Instead, I use Cumorah as a case study. You can adapt the principles of analysis and thinking described in this book to explore other topics. I won’t try to persuade you or tell you what to think. Naturally, we will review internal and external evidence about the New York Cumorah, but this is not a comprehensive resource.[5] I’ll offer information and interpretations you might not have considered. Then you’ll make up your own mind by making informed decisions.

Let’s review the two key points.


Key point #1: the New York Cumorah does not determine where other events took place.


The teachings of the prophets about the New York Cumorah are consistent and persistent. But they have also taught that we cannot specifically identify where other events took place. That makes sense because there are many ancient sites in the real world that fit the text.


Key point #2: The Cumorah question is not so much about geography as it is about the reliability and credibility of Joseph Smith and Oliver Cowdery.


The historical record is clear: Oliver Cowdery’s explicit declaration that it was a fact that the hill in New York is the Cumorah of the Nephites and the Ramah of the Jaredites was universally accepted by Joseph’s contemporaries for the reasons we’ll review in this book. We have to consider the ramifications of repudiating those teachings.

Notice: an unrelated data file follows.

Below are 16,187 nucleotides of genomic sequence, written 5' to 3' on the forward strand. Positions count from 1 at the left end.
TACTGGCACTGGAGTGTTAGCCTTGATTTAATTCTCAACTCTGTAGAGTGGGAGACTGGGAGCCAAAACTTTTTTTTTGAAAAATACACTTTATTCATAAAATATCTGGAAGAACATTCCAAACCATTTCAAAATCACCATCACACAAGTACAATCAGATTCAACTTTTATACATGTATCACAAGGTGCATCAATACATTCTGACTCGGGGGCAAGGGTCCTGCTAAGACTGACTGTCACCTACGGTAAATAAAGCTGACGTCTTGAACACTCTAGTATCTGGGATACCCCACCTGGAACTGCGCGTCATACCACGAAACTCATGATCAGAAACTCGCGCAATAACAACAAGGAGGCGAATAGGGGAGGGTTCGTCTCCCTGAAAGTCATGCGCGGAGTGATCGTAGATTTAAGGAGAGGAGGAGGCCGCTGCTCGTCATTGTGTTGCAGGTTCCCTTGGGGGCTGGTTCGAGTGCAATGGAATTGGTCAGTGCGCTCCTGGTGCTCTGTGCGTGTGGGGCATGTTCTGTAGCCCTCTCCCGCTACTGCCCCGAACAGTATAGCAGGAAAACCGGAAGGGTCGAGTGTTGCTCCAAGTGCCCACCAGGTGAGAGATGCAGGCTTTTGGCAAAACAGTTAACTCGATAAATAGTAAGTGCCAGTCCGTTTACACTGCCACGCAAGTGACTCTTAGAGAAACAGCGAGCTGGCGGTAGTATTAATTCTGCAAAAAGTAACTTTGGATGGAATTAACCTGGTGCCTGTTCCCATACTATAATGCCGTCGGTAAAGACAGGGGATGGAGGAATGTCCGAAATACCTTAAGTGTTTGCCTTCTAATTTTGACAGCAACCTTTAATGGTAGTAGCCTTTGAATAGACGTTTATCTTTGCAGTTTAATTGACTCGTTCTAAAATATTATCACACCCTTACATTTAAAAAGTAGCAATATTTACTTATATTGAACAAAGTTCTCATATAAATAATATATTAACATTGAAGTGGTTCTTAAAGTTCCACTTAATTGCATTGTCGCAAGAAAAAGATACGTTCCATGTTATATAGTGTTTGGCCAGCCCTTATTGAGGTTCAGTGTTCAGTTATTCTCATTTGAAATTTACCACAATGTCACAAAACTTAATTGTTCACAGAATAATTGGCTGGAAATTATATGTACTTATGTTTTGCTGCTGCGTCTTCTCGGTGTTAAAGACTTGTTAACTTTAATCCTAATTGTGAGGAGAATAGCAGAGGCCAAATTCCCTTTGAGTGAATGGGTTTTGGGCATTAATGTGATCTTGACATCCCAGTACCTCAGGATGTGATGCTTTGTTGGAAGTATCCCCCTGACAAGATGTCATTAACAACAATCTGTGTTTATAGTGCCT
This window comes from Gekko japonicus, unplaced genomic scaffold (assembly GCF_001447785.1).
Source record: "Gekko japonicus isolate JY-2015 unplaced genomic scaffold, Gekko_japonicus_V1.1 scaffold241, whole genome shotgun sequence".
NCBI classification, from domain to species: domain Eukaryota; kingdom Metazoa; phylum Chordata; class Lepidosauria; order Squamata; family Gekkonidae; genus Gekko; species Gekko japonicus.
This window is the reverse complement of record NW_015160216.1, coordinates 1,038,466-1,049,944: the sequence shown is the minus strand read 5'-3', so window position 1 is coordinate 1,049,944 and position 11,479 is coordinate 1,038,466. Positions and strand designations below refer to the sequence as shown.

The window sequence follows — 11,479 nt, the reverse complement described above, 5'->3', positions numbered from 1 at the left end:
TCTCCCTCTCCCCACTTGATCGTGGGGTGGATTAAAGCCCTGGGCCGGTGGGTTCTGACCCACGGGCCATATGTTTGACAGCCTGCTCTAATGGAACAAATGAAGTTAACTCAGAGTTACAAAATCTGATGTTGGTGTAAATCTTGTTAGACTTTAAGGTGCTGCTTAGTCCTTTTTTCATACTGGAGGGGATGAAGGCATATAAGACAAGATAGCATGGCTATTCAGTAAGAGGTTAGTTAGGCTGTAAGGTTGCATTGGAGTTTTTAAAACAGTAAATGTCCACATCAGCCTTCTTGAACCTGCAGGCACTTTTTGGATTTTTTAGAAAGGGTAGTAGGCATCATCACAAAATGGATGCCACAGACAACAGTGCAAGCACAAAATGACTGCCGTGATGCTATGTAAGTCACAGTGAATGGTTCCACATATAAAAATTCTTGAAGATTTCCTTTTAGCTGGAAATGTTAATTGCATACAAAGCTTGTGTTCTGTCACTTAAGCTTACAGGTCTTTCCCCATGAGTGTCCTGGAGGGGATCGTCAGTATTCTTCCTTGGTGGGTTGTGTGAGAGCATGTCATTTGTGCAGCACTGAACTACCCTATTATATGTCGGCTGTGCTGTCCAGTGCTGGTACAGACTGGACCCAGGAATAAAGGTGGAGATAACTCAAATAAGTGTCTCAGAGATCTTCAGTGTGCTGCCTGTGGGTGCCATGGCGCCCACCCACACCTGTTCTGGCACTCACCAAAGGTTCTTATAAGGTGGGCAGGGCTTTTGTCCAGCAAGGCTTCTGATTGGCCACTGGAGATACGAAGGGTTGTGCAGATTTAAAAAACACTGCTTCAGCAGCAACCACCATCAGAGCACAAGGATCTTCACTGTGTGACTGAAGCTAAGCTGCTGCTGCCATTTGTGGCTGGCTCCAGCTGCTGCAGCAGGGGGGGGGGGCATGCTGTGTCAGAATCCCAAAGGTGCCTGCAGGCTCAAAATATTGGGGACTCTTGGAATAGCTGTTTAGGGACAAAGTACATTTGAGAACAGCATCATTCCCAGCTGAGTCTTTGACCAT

Still, people can believe anything they want. Whatever our beliefs, let us all strive to humbly “receive knowledge from time to time.” D&C 1:28. There is surely more to discover—if we’re open to it.

[1] Numerically most believers are members of the Church of Jesus Christ of Latter-day Saints (LDS Church), but there are thousands of believers in other faith traditions, including traditional Christian denominations as well as the Community of Christ, the Church of Jesus Christ, The Restoration Church of Jesus Christ of Latter Day Saints, etc. I use “Church” to refer to all of these.

[2] Jana Reiss, The Next Mormons (Oxford University Press, New York, 2019), Table 1.3.

[3] All these references are cited in the body of this book. For one of many detailed discussions, see Cameron J. Packer, “A Study of the Hill Cumorah,” https://scholarsarchive.byu.edu/cgi/viewcontent.cgi?article=6007&context=etd

[4] Quotation from the journal of Wilford Woodruff, attributed to Joseph Smith, Jr.

[5] The Bibliography lists some resources. A visual resource is https://www.mobom.org/known-bom-locations. A comprehensive reference is https://stepbystep.alancminer.com/. If you’re interested in my explanation of how the text of the Book of Mormon describes a geographical setting consistent with the New York Cumorah, see my book Moroni’s America.